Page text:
Greenpeace activists face piracy charges in Russia after failed Arctic oil rig stunt
"On the background of what recently happened in Kenya, it could have been anyone," Putin says
(Updated, Sept. 25, 8:03 a.m.)
Russia’s Investigative Committee says it will press charges against as many as 30 Greenpeace activists who took part last week in an attempt to scale an oil exploration platform off northwestern Russia.
“It should be noted that all persons who attacked the [oil] platform, regardless of their citizenship, will be brought to criminal responsibility,” Investigative Committee spokesman Vladimir Markin said in a Sept. 24 statement.
A charge of piracy can carry a sentence of up to 15 years in jail and a substantial fine.
“When a foreign vessel full of electronic technical equipment of unknown purpose and a group of people calling themselves members of an environmental rights organization try nothing less than to take a drilling platform by storm, logical doubts arise about their intentions,” Markin said. “Such activities not only infringe on the sovereignty of a state, but might pose a threat to the environmental security of the whole region.
Speaking Sept. 25 at an Arctic Forum in Salekhard, a city in northwestern Russia, Russian president Vladimir Putin said he supported the area of the Greenpeace activists.
“I don’t know what really happened, but it is obvious that they are not pirates. But formally they tried to take over the platform,” Putin is quoted as saying by the Barents Observer.
“Our law enforcement organs, our border guards did not understand who were trying to take over the platform, pretending to be Greenpeace. On the background of what recently happened in Kenya, it could have been anyone.”
“Anything could have happened, like an operator error or a technical malfunction. There was a danger to lives and people’s health. Are such PR stunts really worth the possibilities of serious consequences?”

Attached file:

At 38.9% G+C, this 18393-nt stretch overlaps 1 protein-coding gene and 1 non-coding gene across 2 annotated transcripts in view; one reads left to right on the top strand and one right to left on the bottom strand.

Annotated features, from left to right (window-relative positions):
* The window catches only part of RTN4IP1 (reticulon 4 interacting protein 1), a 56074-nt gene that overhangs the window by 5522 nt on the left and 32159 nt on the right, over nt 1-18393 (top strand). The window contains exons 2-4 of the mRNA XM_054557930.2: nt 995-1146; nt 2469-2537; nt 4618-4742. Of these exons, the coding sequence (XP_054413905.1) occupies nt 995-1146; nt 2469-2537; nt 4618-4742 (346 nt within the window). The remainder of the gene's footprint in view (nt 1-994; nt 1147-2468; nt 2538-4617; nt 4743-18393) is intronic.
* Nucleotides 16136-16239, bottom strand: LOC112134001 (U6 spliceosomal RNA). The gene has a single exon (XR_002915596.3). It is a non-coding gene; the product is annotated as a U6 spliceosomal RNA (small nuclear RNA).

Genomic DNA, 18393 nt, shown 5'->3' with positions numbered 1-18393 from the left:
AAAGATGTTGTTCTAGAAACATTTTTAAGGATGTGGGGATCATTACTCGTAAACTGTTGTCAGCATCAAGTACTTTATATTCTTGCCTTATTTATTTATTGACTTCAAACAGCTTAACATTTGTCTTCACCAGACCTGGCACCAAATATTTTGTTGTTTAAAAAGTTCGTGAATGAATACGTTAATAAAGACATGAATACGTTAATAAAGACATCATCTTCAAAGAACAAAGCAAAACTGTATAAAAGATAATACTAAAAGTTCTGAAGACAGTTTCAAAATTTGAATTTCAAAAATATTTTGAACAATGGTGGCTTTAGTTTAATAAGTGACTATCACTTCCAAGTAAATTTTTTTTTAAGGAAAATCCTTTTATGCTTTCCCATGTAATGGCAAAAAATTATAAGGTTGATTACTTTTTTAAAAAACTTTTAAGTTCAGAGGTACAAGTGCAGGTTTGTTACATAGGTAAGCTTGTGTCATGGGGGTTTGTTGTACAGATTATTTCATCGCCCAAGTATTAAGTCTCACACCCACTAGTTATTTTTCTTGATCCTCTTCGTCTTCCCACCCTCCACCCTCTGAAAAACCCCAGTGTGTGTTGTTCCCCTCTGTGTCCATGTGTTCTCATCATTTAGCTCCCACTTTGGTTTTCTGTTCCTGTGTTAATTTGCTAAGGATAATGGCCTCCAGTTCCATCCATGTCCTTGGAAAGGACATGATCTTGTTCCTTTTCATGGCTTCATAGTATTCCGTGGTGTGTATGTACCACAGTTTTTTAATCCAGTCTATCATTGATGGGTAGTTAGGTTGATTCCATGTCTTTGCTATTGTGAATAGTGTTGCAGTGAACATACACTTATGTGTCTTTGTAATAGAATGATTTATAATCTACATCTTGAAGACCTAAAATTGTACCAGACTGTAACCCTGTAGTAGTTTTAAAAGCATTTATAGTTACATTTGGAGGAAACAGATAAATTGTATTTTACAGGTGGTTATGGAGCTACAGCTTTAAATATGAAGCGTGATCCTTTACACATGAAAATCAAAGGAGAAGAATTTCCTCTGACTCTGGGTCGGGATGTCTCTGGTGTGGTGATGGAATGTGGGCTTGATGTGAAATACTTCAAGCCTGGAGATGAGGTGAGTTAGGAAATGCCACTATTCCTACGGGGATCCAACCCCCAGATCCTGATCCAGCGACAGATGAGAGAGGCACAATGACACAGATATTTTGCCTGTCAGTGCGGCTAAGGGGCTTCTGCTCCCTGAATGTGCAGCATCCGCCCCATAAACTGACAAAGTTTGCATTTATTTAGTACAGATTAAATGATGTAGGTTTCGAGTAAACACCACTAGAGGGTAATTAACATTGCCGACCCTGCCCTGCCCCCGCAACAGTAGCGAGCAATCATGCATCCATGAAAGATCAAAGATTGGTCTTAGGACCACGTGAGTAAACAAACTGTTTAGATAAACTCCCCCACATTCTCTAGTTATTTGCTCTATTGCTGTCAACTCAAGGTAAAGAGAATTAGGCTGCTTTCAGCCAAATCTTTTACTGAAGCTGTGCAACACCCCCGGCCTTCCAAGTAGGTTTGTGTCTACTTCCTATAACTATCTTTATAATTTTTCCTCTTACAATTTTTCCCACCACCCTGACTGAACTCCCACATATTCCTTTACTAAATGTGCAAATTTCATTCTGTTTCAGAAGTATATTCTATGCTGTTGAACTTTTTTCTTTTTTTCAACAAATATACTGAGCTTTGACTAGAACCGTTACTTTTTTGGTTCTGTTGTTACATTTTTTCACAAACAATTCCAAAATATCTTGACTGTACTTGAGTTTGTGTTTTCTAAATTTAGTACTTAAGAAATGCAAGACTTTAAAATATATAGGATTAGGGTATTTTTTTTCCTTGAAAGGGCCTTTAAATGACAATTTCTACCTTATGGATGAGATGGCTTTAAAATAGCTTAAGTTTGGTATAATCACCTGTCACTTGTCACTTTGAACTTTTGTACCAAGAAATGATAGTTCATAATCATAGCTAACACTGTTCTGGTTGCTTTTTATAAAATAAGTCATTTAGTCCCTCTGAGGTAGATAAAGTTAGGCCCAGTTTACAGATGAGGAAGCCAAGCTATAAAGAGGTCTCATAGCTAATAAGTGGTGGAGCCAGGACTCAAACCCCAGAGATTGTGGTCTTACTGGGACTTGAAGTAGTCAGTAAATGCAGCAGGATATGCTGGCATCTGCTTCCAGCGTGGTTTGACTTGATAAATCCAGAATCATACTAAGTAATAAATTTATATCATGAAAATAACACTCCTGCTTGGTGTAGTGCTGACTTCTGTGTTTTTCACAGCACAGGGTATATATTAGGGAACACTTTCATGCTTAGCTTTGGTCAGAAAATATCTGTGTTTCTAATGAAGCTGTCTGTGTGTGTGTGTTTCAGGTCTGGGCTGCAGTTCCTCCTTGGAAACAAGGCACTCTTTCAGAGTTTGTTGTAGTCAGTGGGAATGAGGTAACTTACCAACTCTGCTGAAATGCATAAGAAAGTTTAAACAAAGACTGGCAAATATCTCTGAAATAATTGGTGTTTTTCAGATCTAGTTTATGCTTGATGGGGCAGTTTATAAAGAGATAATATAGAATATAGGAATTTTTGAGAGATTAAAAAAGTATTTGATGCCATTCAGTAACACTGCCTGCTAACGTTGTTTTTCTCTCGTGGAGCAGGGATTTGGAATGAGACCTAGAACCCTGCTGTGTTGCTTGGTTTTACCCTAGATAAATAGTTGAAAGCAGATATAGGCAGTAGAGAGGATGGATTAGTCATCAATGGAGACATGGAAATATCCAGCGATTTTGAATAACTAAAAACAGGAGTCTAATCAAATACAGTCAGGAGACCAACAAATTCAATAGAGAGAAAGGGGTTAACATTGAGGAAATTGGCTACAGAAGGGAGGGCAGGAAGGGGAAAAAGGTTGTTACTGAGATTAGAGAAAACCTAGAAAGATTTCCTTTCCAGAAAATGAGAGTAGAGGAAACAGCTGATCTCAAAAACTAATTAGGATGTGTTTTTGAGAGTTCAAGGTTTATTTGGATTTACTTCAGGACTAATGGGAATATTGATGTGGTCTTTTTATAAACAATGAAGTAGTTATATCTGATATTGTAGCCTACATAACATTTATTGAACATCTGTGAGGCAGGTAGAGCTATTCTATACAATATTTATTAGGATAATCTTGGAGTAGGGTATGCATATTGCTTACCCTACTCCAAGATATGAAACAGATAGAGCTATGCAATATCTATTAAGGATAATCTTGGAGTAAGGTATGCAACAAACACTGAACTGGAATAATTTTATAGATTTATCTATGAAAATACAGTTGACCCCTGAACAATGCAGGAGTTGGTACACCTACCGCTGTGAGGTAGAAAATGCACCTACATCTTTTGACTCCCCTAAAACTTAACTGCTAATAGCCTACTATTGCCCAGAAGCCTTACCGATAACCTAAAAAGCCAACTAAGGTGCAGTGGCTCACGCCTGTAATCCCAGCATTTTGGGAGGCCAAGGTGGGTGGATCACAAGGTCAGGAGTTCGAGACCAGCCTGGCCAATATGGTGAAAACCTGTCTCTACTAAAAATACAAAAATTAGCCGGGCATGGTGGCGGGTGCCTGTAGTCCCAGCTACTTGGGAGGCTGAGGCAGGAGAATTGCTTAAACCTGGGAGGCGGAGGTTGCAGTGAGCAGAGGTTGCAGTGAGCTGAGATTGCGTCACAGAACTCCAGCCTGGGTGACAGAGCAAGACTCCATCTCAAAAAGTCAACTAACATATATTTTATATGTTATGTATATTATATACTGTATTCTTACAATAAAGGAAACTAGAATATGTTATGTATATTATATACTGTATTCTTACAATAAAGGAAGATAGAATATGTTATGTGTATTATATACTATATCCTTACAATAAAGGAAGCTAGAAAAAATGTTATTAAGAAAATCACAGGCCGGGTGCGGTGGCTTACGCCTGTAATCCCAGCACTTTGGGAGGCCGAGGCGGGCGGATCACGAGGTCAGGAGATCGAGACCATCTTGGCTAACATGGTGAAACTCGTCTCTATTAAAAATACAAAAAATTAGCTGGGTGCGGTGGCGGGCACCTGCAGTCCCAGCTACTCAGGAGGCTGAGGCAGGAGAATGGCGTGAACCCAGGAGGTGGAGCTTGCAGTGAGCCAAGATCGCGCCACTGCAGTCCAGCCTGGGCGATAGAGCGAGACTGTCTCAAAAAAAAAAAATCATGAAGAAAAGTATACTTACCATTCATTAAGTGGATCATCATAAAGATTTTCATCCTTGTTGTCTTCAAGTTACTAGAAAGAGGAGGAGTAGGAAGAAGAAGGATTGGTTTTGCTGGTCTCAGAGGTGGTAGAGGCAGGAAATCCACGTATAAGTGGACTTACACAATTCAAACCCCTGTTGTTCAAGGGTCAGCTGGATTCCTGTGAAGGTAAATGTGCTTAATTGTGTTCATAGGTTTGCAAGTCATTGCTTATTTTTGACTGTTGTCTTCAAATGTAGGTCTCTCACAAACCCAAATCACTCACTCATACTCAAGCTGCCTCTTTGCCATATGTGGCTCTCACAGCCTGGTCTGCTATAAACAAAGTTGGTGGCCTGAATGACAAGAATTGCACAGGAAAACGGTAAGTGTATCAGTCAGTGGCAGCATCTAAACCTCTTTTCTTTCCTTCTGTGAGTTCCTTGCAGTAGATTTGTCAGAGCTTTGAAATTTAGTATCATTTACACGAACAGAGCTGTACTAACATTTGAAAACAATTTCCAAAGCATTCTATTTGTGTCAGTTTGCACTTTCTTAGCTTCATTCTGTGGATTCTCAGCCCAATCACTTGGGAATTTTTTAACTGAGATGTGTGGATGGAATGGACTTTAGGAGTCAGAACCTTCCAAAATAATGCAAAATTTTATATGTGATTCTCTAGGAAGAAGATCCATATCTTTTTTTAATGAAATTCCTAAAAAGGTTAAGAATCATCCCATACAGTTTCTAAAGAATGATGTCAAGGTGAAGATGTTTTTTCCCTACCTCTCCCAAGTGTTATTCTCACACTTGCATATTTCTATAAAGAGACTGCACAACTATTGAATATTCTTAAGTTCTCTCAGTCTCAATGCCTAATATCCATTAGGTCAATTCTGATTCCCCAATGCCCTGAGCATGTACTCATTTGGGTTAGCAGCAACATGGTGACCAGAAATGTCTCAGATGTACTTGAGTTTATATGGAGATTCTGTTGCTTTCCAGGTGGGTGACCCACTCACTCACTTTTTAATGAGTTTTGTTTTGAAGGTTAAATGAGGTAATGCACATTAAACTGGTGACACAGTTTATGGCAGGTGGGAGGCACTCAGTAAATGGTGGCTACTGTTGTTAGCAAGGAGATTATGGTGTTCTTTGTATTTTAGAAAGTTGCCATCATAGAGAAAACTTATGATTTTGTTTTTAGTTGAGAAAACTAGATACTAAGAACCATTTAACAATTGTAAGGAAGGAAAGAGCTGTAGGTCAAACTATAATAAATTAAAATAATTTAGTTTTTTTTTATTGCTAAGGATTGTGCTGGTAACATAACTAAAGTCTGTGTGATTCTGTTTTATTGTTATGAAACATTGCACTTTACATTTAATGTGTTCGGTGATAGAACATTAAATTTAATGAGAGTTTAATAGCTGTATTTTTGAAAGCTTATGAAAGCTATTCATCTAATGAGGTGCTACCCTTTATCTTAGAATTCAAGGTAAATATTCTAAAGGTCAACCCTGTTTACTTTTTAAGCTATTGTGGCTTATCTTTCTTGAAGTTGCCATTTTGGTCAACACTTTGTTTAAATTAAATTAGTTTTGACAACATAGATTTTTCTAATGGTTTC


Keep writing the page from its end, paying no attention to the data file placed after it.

Greenpeace protesters, who tried to scale the Prirazlomnoye oil platform Sept. 18, were arrested by the Russian Coast Guard.
Coast Guard officials later boarded Greenpeace’s Arctic Sunrise and detained everyone on board.
The Dutch-flagged icebreaker is now at a port about 20 kilometres from the Russian Arctic city of Murmansk.
The Investigative Committee it planned to question all those who participated in scaling of the oil platform and keep “more active” among them in custody.
On Sept. 23, environmental groups called for the release of those on board the Arctic Sunrise.
Greenpeace International lawyers called Sept. 24 for “immediate access to the 30 activists who have been held for over four days without legal or consular assistance.”
“This protest was entirely safe, it was peaceful, and did not warrant the reaction we’ve seen from the Russian authorities. It’s now four days after our ship was boarded. We have not been offered a legal basis for the raid and our activists have been denied any contact with lawyers or consular officials,” said Greenpeace International executive director Kumi Naidoo in a news release. “Our activists are motivated only by a passionate belief in the need to protect the Arctic from dangerous oil drilling and climate change. We demand their immediate release.”
Greenpeace is now asking its supporters to send a letter to the Russian Embassy “to free our activists and end Arctic drilling for good.”